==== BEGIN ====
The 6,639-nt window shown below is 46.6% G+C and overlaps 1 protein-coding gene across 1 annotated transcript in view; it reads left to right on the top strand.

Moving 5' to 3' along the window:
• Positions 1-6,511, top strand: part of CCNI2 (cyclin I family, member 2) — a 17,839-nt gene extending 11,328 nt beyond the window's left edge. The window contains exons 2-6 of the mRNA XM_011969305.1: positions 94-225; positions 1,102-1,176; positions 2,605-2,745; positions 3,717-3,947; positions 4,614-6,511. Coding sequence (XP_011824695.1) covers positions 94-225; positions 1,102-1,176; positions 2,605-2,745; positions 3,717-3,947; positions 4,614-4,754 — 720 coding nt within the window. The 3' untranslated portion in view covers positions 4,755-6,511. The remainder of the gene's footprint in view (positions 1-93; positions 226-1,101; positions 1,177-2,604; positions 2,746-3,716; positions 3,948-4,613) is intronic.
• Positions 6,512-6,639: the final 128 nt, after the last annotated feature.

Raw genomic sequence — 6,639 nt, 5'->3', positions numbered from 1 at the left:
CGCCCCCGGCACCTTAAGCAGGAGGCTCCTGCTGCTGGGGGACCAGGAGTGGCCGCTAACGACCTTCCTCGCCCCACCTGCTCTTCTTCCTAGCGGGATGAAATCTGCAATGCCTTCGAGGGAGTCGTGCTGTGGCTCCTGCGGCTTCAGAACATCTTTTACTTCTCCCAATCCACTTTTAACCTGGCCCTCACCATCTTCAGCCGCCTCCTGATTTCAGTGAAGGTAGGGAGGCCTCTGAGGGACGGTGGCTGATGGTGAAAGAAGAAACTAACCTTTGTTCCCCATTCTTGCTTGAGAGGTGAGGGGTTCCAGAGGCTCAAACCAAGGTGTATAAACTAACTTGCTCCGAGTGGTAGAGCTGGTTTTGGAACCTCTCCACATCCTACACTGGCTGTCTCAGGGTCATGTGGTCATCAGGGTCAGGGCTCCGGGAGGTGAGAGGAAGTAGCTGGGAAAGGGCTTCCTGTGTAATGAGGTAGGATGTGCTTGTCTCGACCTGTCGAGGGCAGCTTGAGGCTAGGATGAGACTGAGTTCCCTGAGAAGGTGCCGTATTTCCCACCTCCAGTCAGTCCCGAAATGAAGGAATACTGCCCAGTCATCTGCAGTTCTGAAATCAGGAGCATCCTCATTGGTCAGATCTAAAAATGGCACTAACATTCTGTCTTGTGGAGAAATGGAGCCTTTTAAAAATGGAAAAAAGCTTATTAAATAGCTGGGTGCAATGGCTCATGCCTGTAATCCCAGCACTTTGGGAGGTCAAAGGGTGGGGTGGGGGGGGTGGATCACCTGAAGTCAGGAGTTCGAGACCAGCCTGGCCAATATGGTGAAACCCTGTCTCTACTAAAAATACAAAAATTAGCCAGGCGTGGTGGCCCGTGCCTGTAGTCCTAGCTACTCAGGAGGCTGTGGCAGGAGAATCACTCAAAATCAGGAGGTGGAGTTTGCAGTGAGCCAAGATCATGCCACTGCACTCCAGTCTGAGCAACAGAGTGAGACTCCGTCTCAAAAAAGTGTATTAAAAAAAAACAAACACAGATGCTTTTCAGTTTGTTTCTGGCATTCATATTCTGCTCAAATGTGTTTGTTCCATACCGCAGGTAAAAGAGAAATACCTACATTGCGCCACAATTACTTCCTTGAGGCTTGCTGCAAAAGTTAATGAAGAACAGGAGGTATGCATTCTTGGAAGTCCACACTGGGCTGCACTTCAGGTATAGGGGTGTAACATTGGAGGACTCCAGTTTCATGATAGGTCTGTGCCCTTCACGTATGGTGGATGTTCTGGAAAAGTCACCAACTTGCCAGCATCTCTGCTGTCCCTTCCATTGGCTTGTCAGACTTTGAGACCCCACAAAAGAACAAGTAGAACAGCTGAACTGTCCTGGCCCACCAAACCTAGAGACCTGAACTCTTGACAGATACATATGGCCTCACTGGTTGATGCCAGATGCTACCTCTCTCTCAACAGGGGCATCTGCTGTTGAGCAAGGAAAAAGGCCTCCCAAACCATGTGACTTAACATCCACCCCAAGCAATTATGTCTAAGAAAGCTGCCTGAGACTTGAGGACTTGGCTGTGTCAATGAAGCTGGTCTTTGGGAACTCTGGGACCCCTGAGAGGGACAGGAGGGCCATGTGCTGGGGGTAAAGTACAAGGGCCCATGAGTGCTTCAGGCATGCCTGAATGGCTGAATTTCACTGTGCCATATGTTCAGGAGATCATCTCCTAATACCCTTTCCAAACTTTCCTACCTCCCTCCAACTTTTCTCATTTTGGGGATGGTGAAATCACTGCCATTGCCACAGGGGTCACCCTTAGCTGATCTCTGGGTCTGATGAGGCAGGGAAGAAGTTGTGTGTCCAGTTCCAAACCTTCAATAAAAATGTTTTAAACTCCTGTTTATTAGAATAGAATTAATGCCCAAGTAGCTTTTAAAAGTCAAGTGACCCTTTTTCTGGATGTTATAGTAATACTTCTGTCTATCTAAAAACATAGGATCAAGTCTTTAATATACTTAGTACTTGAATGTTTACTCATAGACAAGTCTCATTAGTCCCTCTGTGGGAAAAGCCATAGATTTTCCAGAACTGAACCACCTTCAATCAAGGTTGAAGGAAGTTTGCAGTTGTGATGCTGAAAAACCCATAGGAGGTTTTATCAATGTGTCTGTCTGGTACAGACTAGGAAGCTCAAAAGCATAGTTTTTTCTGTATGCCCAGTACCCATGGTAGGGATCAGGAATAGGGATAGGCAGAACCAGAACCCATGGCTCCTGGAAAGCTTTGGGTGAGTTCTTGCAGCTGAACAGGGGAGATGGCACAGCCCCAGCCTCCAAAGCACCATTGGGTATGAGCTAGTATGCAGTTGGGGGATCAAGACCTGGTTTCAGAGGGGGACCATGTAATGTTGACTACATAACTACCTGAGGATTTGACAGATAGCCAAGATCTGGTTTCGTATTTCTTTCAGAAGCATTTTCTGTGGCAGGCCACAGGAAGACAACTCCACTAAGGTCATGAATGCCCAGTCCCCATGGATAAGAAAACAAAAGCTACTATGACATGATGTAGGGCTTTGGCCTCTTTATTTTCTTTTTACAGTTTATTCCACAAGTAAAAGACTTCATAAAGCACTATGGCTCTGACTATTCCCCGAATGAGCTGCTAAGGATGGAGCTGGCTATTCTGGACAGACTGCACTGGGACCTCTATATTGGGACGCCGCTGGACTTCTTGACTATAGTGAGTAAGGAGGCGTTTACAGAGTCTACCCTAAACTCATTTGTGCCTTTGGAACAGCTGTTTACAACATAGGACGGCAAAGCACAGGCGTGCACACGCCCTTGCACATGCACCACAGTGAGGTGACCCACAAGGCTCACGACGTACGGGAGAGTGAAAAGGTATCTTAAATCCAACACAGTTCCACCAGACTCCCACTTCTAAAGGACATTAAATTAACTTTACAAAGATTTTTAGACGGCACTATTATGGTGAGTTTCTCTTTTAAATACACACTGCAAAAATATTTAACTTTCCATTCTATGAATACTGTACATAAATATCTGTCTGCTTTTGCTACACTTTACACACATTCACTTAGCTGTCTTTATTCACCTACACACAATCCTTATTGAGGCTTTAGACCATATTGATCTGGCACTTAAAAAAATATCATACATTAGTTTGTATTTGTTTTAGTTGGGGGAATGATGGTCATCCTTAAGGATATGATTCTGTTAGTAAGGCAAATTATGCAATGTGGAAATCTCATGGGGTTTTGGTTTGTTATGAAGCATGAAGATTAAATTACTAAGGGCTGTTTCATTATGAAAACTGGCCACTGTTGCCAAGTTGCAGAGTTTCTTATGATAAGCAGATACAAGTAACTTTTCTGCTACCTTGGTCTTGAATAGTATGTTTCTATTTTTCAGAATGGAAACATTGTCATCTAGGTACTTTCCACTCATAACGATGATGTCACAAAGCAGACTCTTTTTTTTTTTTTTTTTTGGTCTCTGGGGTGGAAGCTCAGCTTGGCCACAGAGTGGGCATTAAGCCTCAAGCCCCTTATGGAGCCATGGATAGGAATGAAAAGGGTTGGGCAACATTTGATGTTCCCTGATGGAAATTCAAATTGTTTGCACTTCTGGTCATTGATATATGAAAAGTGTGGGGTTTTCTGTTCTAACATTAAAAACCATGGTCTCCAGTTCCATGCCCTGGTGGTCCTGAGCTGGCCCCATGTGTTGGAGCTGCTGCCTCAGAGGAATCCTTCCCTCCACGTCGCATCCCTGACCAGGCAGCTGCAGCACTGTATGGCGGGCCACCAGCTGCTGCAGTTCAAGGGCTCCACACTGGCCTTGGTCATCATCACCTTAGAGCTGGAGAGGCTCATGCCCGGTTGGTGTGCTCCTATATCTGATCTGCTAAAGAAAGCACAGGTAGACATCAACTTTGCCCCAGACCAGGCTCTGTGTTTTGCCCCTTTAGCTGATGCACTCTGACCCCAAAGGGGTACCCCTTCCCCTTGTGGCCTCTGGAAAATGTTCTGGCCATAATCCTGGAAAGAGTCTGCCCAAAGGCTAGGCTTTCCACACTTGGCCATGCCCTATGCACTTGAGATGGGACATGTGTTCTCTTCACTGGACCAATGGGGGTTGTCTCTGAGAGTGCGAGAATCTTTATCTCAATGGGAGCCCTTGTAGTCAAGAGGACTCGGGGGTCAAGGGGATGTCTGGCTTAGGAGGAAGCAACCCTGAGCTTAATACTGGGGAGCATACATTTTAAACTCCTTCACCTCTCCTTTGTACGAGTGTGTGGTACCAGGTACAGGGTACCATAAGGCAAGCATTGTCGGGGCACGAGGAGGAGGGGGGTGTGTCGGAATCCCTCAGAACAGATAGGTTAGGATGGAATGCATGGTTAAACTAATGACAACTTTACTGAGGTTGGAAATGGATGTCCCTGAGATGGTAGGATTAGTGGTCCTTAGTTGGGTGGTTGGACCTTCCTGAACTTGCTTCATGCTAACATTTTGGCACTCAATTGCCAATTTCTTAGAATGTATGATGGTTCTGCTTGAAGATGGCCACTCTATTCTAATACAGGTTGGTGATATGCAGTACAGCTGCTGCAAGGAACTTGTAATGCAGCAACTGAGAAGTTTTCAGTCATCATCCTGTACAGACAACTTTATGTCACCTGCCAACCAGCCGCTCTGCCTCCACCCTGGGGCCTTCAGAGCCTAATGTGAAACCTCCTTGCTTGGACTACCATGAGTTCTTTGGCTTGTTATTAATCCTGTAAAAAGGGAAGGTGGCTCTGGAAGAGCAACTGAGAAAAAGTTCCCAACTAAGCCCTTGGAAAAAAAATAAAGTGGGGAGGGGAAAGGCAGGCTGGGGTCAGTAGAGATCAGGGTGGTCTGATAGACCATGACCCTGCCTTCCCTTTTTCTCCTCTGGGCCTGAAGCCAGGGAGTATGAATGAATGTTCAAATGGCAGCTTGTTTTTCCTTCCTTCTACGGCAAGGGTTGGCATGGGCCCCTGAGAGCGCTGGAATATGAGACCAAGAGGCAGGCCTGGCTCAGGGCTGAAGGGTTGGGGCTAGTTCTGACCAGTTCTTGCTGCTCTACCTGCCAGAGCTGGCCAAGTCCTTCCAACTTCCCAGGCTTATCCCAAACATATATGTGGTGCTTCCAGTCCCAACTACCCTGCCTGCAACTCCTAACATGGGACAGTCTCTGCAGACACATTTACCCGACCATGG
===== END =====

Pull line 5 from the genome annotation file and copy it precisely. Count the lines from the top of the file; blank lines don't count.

Raw genomic sequence — 6,639 nt, 5'->3', positions numbered from 1 at the left: